Gold was first found in British Columbia at Fort Langley on the Fraser River. That was all it took to lure the miners up from the fields in California and they came in droves from San Francisco north by boat to the Fraser. Their rewards were great not only on the Fraser but on the Thompson on the Similkameen and Tulamene and countless thousands of other creeks and rivers in this Province.
This past weekend Tango and I traveled from where gold was first discovered on the Fraser River, up past some of the richest strikes ever found. And something struck me as being vastly important and unsaid in my last post on the subject of the rush of 2010. Low water in winter is not unusual but the unusually low snow pack this winter will mean low water this summer. Time to go panning.
Last years floods moved a hell of a pile of gravel and now it will be up to you to sort through it. All these rivers renew themselves annually I did not see a lot of activity on these creeks and rivers but they do deserve some scrutiny this year. Low water just means you can get lower on the water always looking for bed rock. And the crack and crevices in it, as being natural traps for the heavies.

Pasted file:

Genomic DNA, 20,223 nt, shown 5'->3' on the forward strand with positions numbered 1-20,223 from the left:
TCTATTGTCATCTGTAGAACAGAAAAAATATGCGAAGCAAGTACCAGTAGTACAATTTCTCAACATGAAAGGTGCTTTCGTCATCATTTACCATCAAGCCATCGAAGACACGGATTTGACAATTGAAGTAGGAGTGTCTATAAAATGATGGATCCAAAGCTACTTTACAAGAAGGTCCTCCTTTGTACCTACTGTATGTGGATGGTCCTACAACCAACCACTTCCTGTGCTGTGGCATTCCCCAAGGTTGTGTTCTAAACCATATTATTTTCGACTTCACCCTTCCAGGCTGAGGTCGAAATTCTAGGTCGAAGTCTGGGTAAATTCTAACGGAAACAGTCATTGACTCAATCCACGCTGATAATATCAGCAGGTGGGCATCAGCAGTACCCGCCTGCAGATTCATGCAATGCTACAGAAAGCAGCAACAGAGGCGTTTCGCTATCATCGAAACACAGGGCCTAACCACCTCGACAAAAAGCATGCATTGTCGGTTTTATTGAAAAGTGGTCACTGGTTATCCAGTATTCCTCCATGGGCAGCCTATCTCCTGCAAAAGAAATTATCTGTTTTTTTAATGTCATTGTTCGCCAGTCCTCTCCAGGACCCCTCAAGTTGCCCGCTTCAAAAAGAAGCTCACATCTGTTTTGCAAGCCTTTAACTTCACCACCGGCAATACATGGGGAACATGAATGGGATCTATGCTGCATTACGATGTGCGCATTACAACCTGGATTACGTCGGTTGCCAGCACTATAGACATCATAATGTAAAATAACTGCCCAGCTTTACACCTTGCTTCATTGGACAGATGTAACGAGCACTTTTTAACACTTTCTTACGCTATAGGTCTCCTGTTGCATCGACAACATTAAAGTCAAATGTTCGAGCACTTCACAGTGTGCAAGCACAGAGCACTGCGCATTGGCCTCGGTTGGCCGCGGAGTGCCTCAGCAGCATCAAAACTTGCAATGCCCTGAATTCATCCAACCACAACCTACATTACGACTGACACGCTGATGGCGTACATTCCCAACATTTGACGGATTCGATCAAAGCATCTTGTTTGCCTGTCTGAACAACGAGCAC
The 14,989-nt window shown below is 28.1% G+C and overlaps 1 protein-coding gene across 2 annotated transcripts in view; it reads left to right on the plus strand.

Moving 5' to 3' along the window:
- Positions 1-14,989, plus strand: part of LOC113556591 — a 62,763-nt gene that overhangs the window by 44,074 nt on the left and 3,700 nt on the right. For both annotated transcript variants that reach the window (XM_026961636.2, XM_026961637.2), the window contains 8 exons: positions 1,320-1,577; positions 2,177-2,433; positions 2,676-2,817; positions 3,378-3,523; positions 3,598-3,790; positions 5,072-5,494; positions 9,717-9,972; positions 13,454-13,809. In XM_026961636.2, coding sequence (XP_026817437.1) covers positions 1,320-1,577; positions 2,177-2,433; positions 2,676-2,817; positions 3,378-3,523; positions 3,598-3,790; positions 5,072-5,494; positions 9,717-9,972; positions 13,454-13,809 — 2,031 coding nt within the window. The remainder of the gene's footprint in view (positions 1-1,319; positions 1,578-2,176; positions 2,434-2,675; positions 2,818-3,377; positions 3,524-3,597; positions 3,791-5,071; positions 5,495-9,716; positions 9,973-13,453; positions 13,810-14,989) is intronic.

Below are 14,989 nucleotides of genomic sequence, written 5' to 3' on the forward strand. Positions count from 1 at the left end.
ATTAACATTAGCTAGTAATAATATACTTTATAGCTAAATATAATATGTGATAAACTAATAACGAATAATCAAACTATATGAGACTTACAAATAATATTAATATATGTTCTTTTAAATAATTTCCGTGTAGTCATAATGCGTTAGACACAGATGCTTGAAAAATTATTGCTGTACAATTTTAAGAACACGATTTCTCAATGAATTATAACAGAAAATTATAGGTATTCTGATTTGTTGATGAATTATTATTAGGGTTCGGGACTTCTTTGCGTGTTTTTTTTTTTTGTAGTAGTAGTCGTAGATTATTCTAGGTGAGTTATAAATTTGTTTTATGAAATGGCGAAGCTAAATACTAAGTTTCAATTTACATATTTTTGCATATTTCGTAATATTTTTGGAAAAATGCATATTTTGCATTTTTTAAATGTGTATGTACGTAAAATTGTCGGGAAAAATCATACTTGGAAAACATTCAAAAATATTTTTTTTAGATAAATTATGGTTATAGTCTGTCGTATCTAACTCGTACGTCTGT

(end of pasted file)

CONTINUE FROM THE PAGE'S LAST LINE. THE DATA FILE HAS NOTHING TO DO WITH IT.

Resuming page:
My last post dealt with potential for dealing with unemployment and need for cash and new business ventures, this post will tell you forget about the Fraser except for honing your skills for the gold is not as hard to find as getting past all the regulations from all the authorities on fish bearing rivers. But if you want to a road trip up some of the most beautiful real estate on the planet take a Drive up the Fraser Canyon to Cache Creek And take you gold pan with you.
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